Predicting the Performance of Teams of Bounded Rational Decision-makers Using a Markov Chain Model

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Herrmann, Jeffrey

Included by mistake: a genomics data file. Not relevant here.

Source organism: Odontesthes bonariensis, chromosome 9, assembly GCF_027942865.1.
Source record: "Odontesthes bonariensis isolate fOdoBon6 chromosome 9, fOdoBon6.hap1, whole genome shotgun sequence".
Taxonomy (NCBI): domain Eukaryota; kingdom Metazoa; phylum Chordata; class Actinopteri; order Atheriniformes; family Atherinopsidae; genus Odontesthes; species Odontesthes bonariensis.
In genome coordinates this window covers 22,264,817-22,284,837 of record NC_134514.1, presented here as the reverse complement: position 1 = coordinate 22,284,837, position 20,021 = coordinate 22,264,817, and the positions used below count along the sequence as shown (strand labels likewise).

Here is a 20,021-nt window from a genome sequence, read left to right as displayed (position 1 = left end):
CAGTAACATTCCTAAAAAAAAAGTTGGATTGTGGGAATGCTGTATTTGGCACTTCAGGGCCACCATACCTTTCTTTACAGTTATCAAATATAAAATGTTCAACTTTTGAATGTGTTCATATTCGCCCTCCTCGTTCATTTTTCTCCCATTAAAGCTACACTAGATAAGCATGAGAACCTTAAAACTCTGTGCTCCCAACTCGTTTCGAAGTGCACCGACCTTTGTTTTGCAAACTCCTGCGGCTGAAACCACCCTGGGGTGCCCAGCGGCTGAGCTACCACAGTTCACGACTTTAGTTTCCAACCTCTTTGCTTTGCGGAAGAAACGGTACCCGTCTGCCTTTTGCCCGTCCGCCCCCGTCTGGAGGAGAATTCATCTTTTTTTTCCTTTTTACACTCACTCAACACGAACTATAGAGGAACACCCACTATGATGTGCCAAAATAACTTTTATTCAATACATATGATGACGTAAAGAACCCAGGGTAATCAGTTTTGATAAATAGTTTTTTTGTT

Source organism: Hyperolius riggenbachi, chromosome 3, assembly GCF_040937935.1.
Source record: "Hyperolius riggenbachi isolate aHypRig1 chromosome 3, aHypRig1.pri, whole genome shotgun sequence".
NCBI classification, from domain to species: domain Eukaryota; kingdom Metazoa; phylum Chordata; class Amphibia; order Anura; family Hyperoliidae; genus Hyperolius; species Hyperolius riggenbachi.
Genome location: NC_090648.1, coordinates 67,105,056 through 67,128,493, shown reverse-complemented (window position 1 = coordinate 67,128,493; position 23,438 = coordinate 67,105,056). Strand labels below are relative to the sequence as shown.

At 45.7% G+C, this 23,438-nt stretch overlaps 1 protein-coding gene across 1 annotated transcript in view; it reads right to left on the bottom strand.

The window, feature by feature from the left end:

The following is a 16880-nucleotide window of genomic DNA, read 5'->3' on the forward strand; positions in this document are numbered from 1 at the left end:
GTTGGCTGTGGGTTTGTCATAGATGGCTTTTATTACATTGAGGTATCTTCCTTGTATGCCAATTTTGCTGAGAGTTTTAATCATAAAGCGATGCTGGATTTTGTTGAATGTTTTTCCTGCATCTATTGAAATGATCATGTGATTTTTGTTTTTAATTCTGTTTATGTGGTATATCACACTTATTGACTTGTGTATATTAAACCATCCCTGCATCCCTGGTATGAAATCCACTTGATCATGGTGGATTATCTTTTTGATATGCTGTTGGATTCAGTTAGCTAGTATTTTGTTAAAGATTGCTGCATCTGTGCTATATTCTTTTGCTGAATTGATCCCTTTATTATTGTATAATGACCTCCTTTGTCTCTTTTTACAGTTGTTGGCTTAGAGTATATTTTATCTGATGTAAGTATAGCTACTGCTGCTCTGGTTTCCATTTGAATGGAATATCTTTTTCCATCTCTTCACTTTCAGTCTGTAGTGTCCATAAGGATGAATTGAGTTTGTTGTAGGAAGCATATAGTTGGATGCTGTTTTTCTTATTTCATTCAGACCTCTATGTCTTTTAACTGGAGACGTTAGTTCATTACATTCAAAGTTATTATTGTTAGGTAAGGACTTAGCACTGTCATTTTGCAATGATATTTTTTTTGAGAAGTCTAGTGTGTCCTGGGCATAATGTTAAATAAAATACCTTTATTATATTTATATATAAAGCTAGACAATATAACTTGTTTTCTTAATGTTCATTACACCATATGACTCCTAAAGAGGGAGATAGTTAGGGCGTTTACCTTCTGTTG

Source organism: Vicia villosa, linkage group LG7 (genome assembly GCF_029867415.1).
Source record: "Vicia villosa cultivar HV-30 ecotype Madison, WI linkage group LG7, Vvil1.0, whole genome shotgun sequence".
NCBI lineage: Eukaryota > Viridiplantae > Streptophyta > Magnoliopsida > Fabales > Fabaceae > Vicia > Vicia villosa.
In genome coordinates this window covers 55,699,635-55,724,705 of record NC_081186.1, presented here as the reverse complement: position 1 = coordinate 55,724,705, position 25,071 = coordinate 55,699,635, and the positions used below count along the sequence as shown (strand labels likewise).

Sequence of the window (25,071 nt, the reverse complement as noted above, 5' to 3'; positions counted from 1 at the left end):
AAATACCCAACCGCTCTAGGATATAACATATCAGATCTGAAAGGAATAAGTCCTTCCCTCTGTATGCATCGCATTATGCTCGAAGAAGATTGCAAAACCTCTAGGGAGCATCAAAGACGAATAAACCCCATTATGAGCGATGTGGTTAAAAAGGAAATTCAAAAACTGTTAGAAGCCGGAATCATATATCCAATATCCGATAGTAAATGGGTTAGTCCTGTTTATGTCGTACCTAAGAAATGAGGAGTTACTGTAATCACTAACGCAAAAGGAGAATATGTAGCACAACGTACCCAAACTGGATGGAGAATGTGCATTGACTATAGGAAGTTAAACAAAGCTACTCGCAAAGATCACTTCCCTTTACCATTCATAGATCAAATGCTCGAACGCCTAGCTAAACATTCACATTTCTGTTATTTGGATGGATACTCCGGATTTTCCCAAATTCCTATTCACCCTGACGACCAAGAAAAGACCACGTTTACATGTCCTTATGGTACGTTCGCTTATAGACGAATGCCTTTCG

In practice, when faced with a complex optimization problem, teams of human decision-makers often separate it into subproblems and then solve each subproblem instead of tackling the complete problem. It would be useful to know the conditions in which separating the problem is the superior approach and how the subproblems should be assigned to members of the teams. This paper describes a mathematical model of a search that represents a bounded rational decision-maker (“agent”) solving a generic optimization problem. The agent’s search can be modeled as a discrete-time Markov chain, which allows one to calculate the probability distribution of the value of the solution that the agent will find. We compared the distributions generated by the model to the distribution of results from searches of solutions to traveling salesman problems. Using this model, we evaluated the performance of two- and three-agent teams who used different solution approaches to solve generic optimization problems. In the “all-at-once” approach, the agents collaborate to search the entire set of solutions in a sequential manner: the next agent begins where the previous agent stopped. In the “separation” approach, the agents separate the problem into two subproblems: (1) find the best set of solutions, and (2) find the best solution in that set. The results show that teams found better solutions using separation when high-value solutions are less likely. Using the all-at-once approach yielded better results when the values were uniformly distributed. The optimal assignment of subproblems to teams also depended upon the distribution of values in the solution space.